When I say that I’ve been burnt out, I mean it – like burnt down to the ground burnt out.
During that particular time, I remember lying in bed one night and trying to get to sleep because I knew I desperately needed it. But instead my brain just kept making lists: I need to do this tomorrow for grad school; I need to do X, Y, and Z for my job; oh crap I forgot to do that thing; but what if this happens; so on and so forth.
This was all accompanied by difficulty waking up in the morning, the feeling that I was constantly reacting to things instead of steering how my day went, and just never having a moment to catch my breath.
Countless “tired but wired” nights had me using over-the-counter sleeping meds on the regular. Then my ever-growing levels of anxiety led me to taking anti-anxiety medication to get through certain otherwise-would-be routine tasks. On the other hand, I spent most of my days feeling like I had no energy at all. So I also had quite the caffeine habit. Eventually, I realized that if I had to take more than one medication simply to function, then something needed to change in a big way.
When burnout meets adrenal fatigue
Our stress response was designed to give us quick bursts of energy and clarity so that we could escape a saber tooth tiger (or something of that nature). It was not designed to last for days on end.
Chronic stress causes our adrenal glands to produce stress hormones like cortisol and adrenaline in huge amounts. This constant production of stress hormones starts to make it difficult for us to fall asleep at night. They can make us feel jittery and anxious. And then, because cortisol also plays an important role in our sleep-wake cycle and circadian rhythm, we start to get further dysregulated. This is why you might find yourself with a burst of energy late at night but unable to get out of bed in the morning.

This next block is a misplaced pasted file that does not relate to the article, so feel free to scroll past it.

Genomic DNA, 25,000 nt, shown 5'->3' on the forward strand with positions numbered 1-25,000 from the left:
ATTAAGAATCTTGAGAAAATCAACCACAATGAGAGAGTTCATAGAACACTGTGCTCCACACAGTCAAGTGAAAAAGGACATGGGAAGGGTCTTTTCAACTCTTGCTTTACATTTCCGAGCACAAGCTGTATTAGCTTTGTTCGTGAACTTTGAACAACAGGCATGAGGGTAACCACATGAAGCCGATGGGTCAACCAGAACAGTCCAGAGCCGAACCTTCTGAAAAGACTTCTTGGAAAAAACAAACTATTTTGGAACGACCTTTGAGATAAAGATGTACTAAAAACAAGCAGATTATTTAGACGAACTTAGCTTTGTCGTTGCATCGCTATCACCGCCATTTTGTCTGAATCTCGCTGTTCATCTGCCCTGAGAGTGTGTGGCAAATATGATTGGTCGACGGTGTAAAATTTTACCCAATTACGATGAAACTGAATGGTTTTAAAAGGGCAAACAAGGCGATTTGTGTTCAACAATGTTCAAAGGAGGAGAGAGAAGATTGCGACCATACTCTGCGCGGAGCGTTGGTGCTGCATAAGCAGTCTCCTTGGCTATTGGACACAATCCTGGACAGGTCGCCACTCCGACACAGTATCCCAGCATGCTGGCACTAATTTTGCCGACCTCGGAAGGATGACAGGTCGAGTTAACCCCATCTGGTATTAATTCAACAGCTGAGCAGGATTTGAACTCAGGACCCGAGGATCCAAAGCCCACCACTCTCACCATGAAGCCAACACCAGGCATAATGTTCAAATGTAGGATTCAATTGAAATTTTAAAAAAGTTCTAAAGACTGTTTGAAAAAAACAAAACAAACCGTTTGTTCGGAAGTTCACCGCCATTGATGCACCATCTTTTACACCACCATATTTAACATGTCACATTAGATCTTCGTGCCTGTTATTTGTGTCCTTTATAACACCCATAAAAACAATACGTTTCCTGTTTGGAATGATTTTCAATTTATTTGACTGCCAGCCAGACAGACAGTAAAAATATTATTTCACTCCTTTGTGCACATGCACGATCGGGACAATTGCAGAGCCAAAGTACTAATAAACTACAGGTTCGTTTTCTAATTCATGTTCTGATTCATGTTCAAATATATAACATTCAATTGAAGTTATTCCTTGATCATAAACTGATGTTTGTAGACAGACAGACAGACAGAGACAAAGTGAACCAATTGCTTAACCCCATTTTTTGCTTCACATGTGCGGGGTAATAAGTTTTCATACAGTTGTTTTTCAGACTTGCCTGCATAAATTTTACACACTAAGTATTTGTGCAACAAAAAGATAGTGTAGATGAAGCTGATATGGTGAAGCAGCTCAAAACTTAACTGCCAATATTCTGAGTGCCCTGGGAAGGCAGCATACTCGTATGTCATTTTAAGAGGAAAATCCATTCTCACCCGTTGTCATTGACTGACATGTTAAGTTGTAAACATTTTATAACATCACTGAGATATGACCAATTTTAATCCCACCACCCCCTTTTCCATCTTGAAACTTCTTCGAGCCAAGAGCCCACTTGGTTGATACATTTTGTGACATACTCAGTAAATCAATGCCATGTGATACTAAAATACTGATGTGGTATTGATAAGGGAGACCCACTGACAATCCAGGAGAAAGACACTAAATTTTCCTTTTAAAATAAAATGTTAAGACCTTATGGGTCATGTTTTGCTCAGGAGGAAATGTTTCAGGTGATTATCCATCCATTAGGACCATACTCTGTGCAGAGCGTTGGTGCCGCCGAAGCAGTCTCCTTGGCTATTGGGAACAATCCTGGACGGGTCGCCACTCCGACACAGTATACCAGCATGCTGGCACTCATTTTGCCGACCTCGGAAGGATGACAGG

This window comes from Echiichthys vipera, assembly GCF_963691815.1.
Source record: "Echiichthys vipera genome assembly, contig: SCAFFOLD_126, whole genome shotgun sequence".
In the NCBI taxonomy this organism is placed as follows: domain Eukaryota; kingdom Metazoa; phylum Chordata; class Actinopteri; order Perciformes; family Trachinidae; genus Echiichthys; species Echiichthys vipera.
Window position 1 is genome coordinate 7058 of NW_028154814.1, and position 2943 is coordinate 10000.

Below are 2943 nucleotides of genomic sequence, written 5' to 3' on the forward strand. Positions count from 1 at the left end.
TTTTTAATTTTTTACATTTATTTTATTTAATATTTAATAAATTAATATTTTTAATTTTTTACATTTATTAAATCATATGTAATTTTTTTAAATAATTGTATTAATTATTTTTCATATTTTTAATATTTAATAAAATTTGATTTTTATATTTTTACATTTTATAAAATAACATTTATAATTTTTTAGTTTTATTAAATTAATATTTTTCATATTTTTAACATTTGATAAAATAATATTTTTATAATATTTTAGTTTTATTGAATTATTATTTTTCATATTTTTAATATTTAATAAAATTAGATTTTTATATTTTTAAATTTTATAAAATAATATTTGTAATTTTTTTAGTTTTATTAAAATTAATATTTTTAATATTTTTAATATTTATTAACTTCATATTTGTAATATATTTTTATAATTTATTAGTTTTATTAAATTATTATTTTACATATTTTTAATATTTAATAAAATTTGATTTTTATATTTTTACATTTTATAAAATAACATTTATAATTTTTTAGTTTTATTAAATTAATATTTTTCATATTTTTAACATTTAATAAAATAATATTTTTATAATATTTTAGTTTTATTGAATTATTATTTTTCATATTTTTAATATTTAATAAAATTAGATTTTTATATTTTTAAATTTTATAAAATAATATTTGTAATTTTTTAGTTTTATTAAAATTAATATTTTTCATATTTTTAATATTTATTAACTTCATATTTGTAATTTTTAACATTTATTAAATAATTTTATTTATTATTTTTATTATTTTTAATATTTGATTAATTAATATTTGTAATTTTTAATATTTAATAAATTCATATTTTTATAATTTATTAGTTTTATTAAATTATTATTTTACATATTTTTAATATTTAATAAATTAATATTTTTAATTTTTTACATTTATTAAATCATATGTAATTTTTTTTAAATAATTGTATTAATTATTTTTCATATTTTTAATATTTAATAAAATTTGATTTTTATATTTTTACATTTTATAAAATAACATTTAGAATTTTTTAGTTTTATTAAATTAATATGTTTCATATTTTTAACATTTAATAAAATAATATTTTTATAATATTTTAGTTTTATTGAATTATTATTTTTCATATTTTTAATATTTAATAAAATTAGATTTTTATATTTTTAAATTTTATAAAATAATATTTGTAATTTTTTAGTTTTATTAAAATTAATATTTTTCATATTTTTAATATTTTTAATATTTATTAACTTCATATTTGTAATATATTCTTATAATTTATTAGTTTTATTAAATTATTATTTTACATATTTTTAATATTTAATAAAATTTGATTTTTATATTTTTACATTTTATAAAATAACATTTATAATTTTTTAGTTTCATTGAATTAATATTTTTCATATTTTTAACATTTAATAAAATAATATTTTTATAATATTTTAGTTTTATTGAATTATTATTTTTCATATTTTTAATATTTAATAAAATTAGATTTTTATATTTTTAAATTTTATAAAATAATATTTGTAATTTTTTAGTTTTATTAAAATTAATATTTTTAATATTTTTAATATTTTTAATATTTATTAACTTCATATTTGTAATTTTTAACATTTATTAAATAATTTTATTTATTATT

This is called adrenal fatigue. If we continue to expose ourselves to consistent levels of stress, our adrenals can get completely burnt out. At this point they cannot make enough stress hormones. When this happens, our energy levels practically bottom out and our coping ability goes out the window.
Do you have adrenal fatigue?
You don’t need to be as worse for wear as I was to address chronic stress. Some signs that your adrenals could do with a change are:
- You need caffeine in the morning every morning
- You need to workout to feel energized
- You have difficulty falling or staying asleep
- You hit the snooze button multiple times every morning
- You’re carrying some extra pounds that crept on and now won’t budge
- You’re short-tempered
- You get ‘hangry’ or extremely irritable when hungry
Healing adrenal fatigue
These are the steps I took to heal my adrenal fatigue and continue keep it at bay:
Step One: Take a look at the big picture.
If you are ‘burnt down to the ground’ burnt out, then you may need to take a step back just to make sure that you are working towards something you actually want. What are you working towards? Are you working towards your own goals? Society’s? Somebody else’s? Are you actively creating a lifestyle that you want? How do you feel about your work? Are you still passionate about the vision or mission of your position/employer/business? If the big picture doesn’t feel good to you then it’s time to change it. This may mean applying for a different position or even switching up your career path.